Journalists and press watchers on the political left have for years complained about media conventions manipulated by Republicans.
The Atlantic‘s James Fallows coined the term “false equivalency” decades ago to describe a reporter’s tendency to give liars and truth-tellers equal footing. He inspired a generation of media observers to be mindful of journalism’s yen for conflict over substance, “optics” over facts. The Nation‘s Eric Alterman warned us for years against the Republican tactic of “working the refs” — i.e., yelling “bias” at every perceived break from professional impartiality.
But Donald Trump has loosened something that can’t be put back. He has given pundits with high perches significant reason to seriously consider what used to be of marginal concern. For instance, this new column by the Washington Post‘s Dana Milbank in which he argues, amazingly, that American media didn’t show enough bias.
“I’m not talking about partisan bias,” Milbank wrote, “but a healthy and necessary journalistic bias against authoritarianism.”
Milbank explains what he means by noting the difference between what he calls “watchdog journalism” and “process journalism.” The former is rooted in values: independence, courage, deference to facts. The latter is value-free. It doesn’t take sides even when one side has no appreciable purchase on observable reality.
“In general, watchdogs until recently were outnumbered in this election by those who cover politics as horse race, praising the maneuvers of whichever candidate is ahead in the polls. This avowedly neutral approach—process journalism—is apolitical. But it’s also amoral—a he-said-she-said approach that in this case confused tactics for truth and what works for what’s right.”
Milbank holds up, rightly, WaPo colleagues David Fahrenthold and Glenn Kessler as examples of the former. He points to Mark Halperin and Joe Scarborough as embarrassing examples of the latter. While Fahrenthold and Kessler have held Trump to account for his many sinful sins, Halperin, of Bloomberg Politics, and Joe Scarborough, of MSNBC, have defended or shilled for Trump.
After Trump refused to say whether he’d concede to the will of the people, Halperin said that only bothered media elites. Scarborough seconded: only “people in newsrooms … with their soy lattes”would care. Milbank points to a poll that suggests the diametrical opposite. A huge majority of voters said, um, no — that’s really matters.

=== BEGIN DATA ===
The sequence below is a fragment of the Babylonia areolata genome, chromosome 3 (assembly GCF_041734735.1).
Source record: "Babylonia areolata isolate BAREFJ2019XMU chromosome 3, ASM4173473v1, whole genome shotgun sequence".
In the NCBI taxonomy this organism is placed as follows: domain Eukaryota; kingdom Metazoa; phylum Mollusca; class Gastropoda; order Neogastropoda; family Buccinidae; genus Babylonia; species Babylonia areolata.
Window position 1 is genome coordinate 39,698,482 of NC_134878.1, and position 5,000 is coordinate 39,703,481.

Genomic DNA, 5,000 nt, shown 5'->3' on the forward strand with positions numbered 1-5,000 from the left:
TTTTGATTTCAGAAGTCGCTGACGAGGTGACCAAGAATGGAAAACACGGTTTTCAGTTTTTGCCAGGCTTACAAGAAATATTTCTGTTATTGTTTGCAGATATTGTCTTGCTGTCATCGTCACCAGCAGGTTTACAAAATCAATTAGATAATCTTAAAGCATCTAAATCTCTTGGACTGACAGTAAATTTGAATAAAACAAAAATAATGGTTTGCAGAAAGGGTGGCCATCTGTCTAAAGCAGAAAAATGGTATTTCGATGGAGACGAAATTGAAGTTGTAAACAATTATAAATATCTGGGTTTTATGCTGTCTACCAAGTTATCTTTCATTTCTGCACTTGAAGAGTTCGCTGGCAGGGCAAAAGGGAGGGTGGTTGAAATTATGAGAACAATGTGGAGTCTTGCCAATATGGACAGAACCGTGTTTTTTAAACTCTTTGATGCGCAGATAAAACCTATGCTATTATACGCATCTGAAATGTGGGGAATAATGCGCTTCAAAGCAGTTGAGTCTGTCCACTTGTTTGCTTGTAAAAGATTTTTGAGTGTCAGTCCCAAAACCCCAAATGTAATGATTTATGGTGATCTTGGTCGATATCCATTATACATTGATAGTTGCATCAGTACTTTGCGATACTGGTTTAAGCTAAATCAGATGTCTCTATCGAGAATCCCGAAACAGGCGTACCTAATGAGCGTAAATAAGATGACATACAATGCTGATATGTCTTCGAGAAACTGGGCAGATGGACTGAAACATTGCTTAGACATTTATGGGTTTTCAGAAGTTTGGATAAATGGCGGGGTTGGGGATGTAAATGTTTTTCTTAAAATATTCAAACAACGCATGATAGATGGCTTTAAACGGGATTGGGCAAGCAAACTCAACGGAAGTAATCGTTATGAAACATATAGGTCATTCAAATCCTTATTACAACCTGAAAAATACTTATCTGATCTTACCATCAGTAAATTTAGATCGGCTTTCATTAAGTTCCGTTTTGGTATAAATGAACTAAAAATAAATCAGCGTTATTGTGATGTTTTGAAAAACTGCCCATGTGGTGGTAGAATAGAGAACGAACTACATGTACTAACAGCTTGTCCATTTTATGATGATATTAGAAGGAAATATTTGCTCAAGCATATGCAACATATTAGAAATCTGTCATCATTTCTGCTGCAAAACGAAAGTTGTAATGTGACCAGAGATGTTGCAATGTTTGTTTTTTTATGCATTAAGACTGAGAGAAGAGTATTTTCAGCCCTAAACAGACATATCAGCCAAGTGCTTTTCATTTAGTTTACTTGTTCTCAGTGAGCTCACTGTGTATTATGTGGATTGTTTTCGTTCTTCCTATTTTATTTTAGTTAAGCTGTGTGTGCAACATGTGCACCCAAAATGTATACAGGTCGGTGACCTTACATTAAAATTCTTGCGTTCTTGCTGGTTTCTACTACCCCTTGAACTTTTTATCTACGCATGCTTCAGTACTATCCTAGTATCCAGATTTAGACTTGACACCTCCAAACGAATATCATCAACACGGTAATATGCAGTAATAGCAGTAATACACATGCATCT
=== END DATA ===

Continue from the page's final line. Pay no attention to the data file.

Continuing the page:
Milbank comes to a familiar conclusion. In a normal election, he said, horserace journalism would suffice. But Donald Trump is not a normal candidate. His entire candidacy has been premised on proposals contrary to the founding values of the republic, such as:
…banning an entire religion from entering the country; forcing Muslims in America to register with authorities; rewriting press laws and prosecuting his critics and political opponents; blacklisting news organizations he doesn’t like; ordering the military to do illegal things such as torture and targeting innocents; and much more. In this case, attempting neutrality legitimized the illegitimate.
Milbank ends with this amazing last line:
And it is absolutely appropriate to “take sides” in a contest between democracy and its alternative.
Why amazing? Because a syndicated writer for a national newspaper with a readership in outlets around the country has come to the same conclusion, at long last, that writers with limited audiences came to decades ago. Granted, Milbank has his own reasons, but the conclusions are the same: that it’s okay to take sides when facts lead you there.
But I would take this a step farther, and hope this is the beginning, not the end, of a larger debate in front of a larger audience.
It’s true Trump is abnormal. It’s also true that Trump sprang from a context, a context built by Republicans over decades. That context includes manipulating the press, but also policies that are detrimental to democracy, especially the bedrock ideal of equality.
Consider, for instance, the intractable opposition to health care reform. Citizens have a right to good, affordable care. Republicans never say they oppose that right. Instead, they say they oppose “Big Government.” That rationale would be exposed as fraudulent if the press took the side of equality. Sure, Republicans say they oppose government, but the result is less principled: people die.
Milbank, like many Washington journalists, tends to focus on civil liberties: freedom of religion, press, speech etc. That’s his prerogative. My hope is that in a larger debate before larger audience about the responsibility of the press to defend democracy against authoritarianism there will be room also for civil rights.
Without rights as well as liberties, we have no democracy.
And it should be OK for journalists to take a side.